I need to make June 16th a better day to
remember. And I think fans and the cast
of Supernatural might be the people for the job.
4 years ago, my 17 year old sister Jules went on a run around the
neighborhood. She was a star track
athlete and running was her life.
An hour after she left, we received a frantic call from the police;
a man had lost control and hit her head on with his SUV.
She lived. Her brain lived. Half of her was broken. We spent weeks in hospital. Almost a year healing her. She was lucky.
But she often doesn’t feel lucky. She remembers being alone,
she remembers choking on blood, even if she could she doesn’t run on the
street anymore. Her comeback to running
was short lived. Of course she is
blessed that she can walk, but before she could nearly fly.
June 16th, really the whole first half of June,
is hard for her. She doesn’t like to
drive near the intersection it happened.
Even the weather triggers nightmares and memories I wish she could
Being trapped in bed, jaw wired shut, we sat 24/7. A lot of those hours were filled with
Supernatural reruns on TNT. When she
finally came home, DVD. We healed her
body and a year after her accident we both went and got the Supernatural tattoo
for fun. Band-aids on bullet wounds
perhaps, but you need to find some light during the darkest times.
Today is June 12. She
texted me frantically this morning. A
particularly bad PTSD attack hit her while she was driving. It was too upsetting and she is on her way home
and we will likely stay in, re-watching Supernatural for the millionth time.
I was just wondering, if there was any way for you to do a
quick shout out, anything really, that I can show her the morning of June 16th
when she is too upset to get out of bed.
When nightmares of screeching brakes have no doubt kept her awake through
If there is anything you or your friends can do to help save
us, save our world, that day. Please do it.
And to the fans if you could keep this going, that would be amazing. Keep fighting your own darkness.
He marries a nurse he meets in the hospital. Let’s call her Gloria. She’s one of Violet’s friends. She’s kind and funny. She’s looking for a husband, but she’s not a pushover. She’ll call Jack on his bullshit when he’s being an asshole.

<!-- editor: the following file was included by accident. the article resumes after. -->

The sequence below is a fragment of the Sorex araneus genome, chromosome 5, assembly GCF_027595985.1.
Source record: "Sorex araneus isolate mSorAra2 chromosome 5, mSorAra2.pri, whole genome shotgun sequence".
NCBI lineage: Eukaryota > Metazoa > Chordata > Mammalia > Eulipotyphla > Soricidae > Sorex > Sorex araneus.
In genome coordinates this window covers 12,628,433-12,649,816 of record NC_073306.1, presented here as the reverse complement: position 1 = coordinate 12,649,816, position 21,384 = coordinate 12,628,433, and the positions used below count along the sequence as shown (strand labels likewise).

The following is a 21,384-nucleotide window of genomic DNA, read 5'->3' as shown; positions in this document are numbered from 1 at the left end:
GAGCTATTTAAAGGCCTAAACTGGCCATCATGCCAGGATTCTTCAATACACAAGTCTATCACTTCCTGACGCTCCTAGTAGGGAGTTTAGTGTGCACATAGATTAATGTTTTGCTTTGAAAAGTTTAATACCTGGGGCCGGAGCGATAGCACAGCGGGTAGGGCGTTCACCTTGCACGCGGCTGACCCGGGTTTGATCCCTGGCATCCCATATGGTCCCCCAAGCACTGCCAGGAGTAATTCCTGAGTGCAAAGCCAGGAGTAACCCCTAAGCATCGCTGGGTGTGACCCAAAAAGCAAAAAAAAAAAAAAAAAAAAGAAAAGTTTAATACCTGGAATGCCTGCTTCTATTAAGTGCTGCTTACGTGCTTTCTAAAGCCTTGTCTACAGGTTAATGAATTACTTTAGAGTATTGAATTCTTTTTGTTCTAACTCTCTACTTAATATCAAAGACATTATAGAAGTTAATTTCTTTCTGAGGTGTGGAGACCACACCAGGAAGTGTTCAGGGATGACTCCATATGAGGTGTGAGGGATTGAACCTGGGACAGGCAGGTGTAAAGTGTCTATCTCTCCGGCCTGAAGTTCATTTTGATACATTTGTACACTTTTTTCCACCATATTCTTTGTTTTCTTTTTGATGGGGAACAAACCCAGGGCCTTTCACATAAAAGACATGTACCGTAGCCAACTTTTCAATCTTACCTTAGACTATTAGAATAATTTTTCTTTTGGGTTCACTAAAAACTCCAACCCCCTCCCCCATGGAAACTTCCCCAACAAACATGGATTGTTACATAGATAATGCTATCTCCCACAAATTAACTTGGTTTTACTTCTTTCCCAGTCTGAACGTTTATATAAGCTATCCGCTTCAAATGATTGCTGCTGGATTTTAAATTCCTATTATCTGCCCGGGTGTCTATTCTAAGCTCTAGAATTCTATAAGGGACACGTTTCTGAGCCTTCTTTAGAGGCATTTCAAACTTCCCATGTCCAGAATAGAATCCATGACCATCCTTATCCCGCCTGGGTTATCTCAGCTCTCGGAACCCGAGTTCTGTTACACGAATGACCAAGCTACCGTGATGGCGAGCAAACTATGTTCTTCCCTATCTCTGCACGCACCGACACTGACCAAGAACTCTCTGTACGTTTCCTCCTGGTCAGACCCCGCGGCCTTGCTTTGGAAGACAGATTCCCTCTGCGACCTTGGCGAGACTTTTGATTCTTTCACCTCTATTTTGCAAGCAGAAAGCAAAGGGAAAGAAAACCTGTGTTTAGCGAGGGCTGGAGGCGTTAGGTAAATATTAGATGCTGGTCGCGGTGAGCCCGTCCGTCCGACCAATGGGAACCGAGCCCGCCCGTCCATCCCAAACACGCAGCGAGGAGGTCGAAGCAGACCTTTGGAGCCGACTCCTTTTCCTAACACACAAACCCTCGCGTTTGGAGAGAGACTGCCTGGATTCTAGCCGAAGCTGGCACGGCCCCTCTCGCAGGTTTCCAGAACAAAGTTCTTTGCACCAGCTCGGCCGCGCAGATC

Their oldest daughter, Susan, is born a few months after the Sousas’ daughter. She’s a beautiful baby, big blue eyes, hair that’ll be blonde if it ever comes in. Gloria wants at least three kids, so Jack’s not worried about getting his boy. He, Peggy and Daniel are almost friends these days (or at least not enemies), and the girls can have tea parties or whatever.
Then Joan arrives.
She’s beautiful, too. Blue eyes, blonde hair, just like Gloria, just like Susan. Jack takes one look at his infant daughter in her big sister’s arms and begins worrying about high school.
So it’s no secret that Jack wants a son, but he’s not a bad father to his girls. He can’t be. He’s too competitive. And Sousa, the bastard, he’s Mr. Mom. He even stayed home with Michael and Colleen for a while while Peggy got S.H.I.E.L.D. up and running. Plus, Jack wants to do better than his old man did. So yes, he sips pretend tea from a little cup and does his best Marge impersonation during playtime. Heaven help the agent who says something one day when Jack pulls a pink barrette in his pocket during a briefing.
When Gloria gets pregnant a third time, Jack’s so sure John Jr. is finally on his way. He’s ready with “It’s a boy!” cigars.
World, meet Ruth Ann Thompson.
Gloria can’t stop laughing at her husband, who’s acting as though the universe has tricked him somehow. Because she sees how Jack holds their latest bundle of joy, swaddled in a pink blanket, hears him whisper the same promises he made their older daughters when he thought no one was listening.
I swear to God, Ruthie, if a guy ever mistreats you …
They only ever planned on three, but well, accidents happen. Jack’s trying to break up a fight between 9-year-old Susan and 8-year-old Joan over whose turn it is to use the bathroom when Gloria utters the words that make his blood run cold: “I think I’m pregnant.”
Because Jack Thompson is a man with only daughters, and five women under one roof will be the death of him.
“Maybe you’ll get that boy you want,” Sousa says, not bothering to look up from the case file Jack’s brought over to the CIA for a signature.
Jack snorts. He’s so sure he’s getting another daughter he tells Sousa, “Tell you what, if it’s a boy, I’ll name him after you.”
“Margaret’s a nice name, too,” Sousa calls as Jack’s leaving.
Over his dead body.
But then. But then. The doctor says three magic words: “It’s a boy.”
Oh, how Susan, Joan and 6-year-old Ruth Ann fuss over their baby brother. Jack reminds them all to be careful, but he’s already made peace with the fact his son will spend his formative years being his sisters’ baby doll.
A promise is a promise: they name him John Daniel Thompson.